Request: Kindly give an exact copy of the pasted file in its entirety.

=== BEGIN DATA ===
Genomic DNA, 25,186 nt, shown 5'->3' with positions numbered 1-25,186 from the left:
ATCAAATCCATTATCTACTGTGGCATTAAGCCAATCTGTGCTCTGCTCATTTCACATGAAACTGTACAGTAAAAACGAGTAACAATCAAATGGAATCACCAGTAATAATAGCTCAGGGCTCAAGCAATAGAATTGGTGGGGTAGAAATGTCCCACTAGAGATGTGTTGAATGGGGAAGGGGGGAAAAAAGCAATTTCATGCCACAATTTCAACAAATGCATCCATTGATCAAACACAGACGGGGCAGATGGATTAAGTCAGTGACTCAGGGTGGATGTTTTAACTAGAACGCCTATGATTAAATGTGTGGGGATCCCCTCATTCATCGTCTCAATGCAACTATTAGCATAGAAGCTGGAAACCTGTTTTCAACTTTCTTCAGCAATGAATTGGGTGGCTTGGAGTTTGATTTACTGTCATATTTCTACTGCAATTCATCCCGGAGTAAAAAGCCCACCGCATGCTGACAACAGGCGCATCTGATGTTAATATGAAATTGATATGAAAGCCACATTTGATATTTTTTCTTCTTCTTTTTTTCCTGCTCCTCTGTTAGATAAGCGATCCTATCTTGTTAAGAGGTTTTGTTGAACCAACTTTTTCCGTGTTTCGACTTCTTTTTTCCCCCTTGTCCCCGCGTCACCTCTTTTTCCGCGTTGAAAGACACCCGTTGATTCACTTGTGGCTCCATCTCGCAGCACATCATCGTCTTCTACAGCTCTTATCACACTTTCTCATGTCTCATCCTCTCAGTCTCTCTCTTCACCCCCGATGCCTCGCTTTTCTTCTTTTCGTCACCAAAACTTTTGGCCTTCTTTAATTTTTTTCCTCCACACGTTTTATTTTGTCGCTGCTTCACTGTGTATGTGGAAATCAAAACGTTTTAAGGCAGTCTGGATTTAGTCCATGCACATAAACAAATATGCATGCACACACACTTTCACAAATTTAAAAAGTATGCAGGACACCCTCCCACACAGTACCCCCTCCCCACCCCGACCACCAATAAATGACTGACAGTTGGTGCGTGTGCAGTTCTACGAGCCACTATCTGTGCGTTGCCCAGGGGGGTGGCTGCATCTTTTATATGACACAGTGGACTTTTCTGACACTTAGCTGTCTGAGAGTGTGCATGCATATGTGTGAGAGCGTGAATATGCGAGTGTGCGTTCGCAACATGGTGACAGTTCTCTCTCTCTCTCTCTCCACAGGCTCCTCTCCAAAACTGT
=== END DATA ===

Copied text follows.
Genomic DNA, 25,186 nt, shown 5'->3' with positions numbered 1-25,186 from the left:
ATCAAATCCATTATCTACTGTGGCATTAAGCCAATCTGTGCTCTGCTCATTTCACATGAAACTGTACAGTAAAAACGAGTAACAATCAAATGGAATCACCAGTAATAATAGCTCAGGGCTCAAGCAATAGAATTGGTGGGGTAGAAATGTCCCACTAGAGATGTGTTGAATGGGGAAGGGGGGAAAAAAGCAATTTCATGCCACAATTTCAACAAATGCATCCATTGATCAAACACAGACGGGGCAGATGGATTAAGTCAGTGACTCAGGGTGGATGTTTTAACTAGAACGCCTATGATTAAATGTGTGGGGATCCCCTCATTCATCGTCTCAATGCAACTATTAGCATAGAAGCTGGAAACCTGTTTTCAACTTTCTTCAGCAATGAATTGGGTGGCTTGGAGTTTGATTTACTGTCATATTTCTACTGCAATTCATCCCGGAGTAAAAAGCCCACCGCATGCTGACAACAGGCGCATCTGATGTTAATATGAAATTGATATGAAAGCCACATTTGATATTTTTTCTTCTTCTTTTTTTCCTGCTCCTCTGTTAGATAAGCGATCCTATCTTGTTAAGAGGTTTTGTTGAACCAACTTTTTCCGTGTTTCGACTTCTTTTTTCCCCCTTGTCCCCGCGTCACCTCTTTTTCCGCGTTGAAAGACACCCGTTGATTCACTTGTGGCTCCATCTCGCAGCACATCATCGTCTTCTACAGCTCTTATCACACTTTCTCATGTCTCATCCTCTCAGTCTCTCTCTTCACCCCCGATGCCTCGCTTTTCTTCTTTTCGTCACCAAAACTTTTGGCCTTCTTTAATTTTTTTCCTCCACACGTTTTATTTTGTCGCTGCTTCACTGTGTATGTGGAAATCAAAACGTTTTAAGGCAGTCTGGATTTAGTCCATGCACATAAACAAATATGCATGCACACACACTTTCACAAATTTAAAAAGTATGCAGGACACCCTCCCACACAGTACCCCCTCCCCACCCCGACCACCAATAAATGACTGACAGTTGGTGCGTGTGCAGTTCTACGAGCCACTATCTGTGCGTTGCCCAGGGGGGTGGCTGCATCTTTTATATGACACAGTGGACTTTTCTGACACTTAGCTGTCTGAGAGTGTGCATGCATATGTGTGAGAGCGTGAATATGCGAGTGTGCGTTCGCAACATGGTGACAGTTCTCTCTCTCTCTCTCTCCACAGGCTCCTCTCCAAAACTGT